If there is one thing most people can agree on, it's that telemarketing calls are annoying. Most people have been woken up and disturbed many times by a phone call offering a better phone plan, some sort of magazine subscription, or other things they don't want.
How should you response to telemarketers when they call? Before even considering legal remedies, think about these practical considerations:
- Be polite. Even when the telemarketer disturbs your dinner or favorite TV show, mind your manners and be nice. After speaking with you, telemarketers have the ability to schedule a call-back in several days, even minutes, by the simple push of a button on their computers. When someone is rude, they have no problem pressing this button, which means you'll likely be called again and again.
- Give the telemarketer a few seconds to tell you why he or she is calling. This goes with being polite. Some people automatically ask to be placed on a "do not call list" before the telemarketers even have a chance to explain why they're calling. For some companies, it goes against protocol to do so, and you'll likely get a call back in a few days.
- On many smartphones, such as an iPhone, you can easily "block" a phone number. So, if a number calls you that turns out to be a telemarketer, you can simply block it so that the number cannot call you again.
Are Telemarketers Regulated by Any Laws?
With so many phone calls, telemarketing can seem like the Wild West. Telemarketing is regulated at the federal level by two statutes: The Telephone Consumer Protection Act of 1991 (TCPA) and the Telemarketing Sales Rule (TSR). The Federal Communications Commission (FCC) gets its authority from the TCPA. The Federal Trade Commission (FTC) enforces the TSR.
States can apply added restrictions tougher than the federal laws. Some common state laws include do-not-call lists, curfews, and license requirements. These can apply to the product in the telephone call. For example, credit cards and insurance are subject to additional laws. To the extent that telemarketers are reported to state agencies, the state attorney general's office will typically conduct an investigation and possibly bring charges.
Isn't There a "Do Not Call" Registry?
A Do Not Call Registry is a list of phone numbers from consumers who want to limit the telemarketing calls they receive. The national registry is managed by the FTC and some states have their own registries. Compliance is enforced by the FTC, the FCC, and state officials. It is illegal for most telemarketers to call phone numbers listed on a state or national Do Not Call registry.
Telemarketers are required to subscribe and pay the access fee to this registry. They also must search the registry at least once every 31 days and drop the phone numbers of people who have registered. It's against the law to call any number on the registry unless:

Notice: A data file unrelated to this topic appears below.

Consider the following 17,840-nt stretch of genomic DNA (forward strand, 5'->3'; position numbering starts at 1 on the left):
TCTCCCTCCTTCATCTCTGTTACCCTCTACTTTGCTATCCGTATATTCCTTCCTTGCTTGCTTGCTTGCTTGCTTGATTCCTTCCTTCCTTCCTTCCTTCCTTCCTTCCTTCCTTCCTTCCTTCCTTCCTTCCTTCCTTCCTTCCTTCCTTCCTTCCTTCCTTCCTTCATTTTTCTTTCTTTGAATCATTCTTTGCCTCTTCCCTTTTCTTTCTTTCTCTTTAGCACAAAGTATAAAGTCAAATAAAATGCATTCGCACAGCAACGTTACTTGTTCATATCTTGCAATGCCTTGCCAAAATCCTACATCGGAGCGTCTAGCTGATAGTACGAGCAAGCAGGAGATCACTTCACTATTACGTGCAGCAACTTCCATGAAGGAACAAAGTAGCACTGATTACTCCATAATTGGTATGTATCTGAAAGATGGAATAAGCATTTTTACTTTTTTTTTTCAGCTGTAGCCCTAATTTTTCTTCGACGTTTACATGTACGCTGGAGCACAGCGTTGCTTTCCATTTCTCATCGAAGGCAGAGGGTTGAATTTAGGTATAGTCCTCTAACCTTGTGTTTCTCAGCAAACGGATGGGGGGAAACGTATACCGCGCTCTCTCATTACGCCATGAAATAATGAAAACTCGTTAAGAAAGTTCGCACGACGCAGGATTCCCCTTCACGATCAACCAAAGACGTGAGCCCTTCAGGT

- the seller has an established business relationship with the consumer whose number is being called, or
- the consumer has consented to be called, in writing.
Telemarketers must subscribe to the registry and pay an annual fee to be able to call people in a particular area code. Otherwise, they may have to pay a fine. They must make sure their seller-clients have paid for access to the registry before placing any telemarketing calls on their behalf.
Unfortunately, merely asking a telemarketer to take you off of their calling list doesn't guarantee anything, even when they say they will. Telemarketing is usually done out of the phone book; there is often not a calling "list" to remove your name from.
Is It Illegal if I'm on the Do Not Call List and Still Get a Call?
While telemarketers are prevented from calling someone on the Do Not Call Registry and may be subject to civil penalties or sanctions if they do, there is some leeway. The TSR has a "safe harbor" for unintentional mistakes. If a seller or telemarketer can show that it meets all the requirements of the safe harbor, they won't have to pay the penalties if they mistakenly call someone on the registry.
To meet the safe harbor requirements, the seller or telemarketer must show it:
- has written procedures to comply with the do not call requirements
- trains its employees in those procedures
- monitors and enforces compliance with these procedures
- maintains a company-specific list of telephone numbers that it may not call
- accesses the national registry no more than 31 days before calling any consumer and maintains records documenting this process, and
- any call violating the do not call rules was an error, not intentional.
Will Being Put on a Do Not Call Registry Stop All Telemarketing Calls?
Unfortunately, signing up for a Do Not Call registry will not necessarily stop all calls. The National Do Not Call Registry does not cover calls from political organizations, charities, telephone surveyors, or companies where you have an existing business relationship.
Nonetheless, you can register your phone number and file a complaint if you continue to get telemarketer calls after 31 days on the Do Not Call website.
Questions for Your Attorney
- Can I sue a telemarketer for repeat calls after I'm on the Do Not Call registry?
- Aren't telemarketers invading my privacy by calling so much? Can I sue for that?
- Is there a list I can put myself on that will stop all calls, including political ones?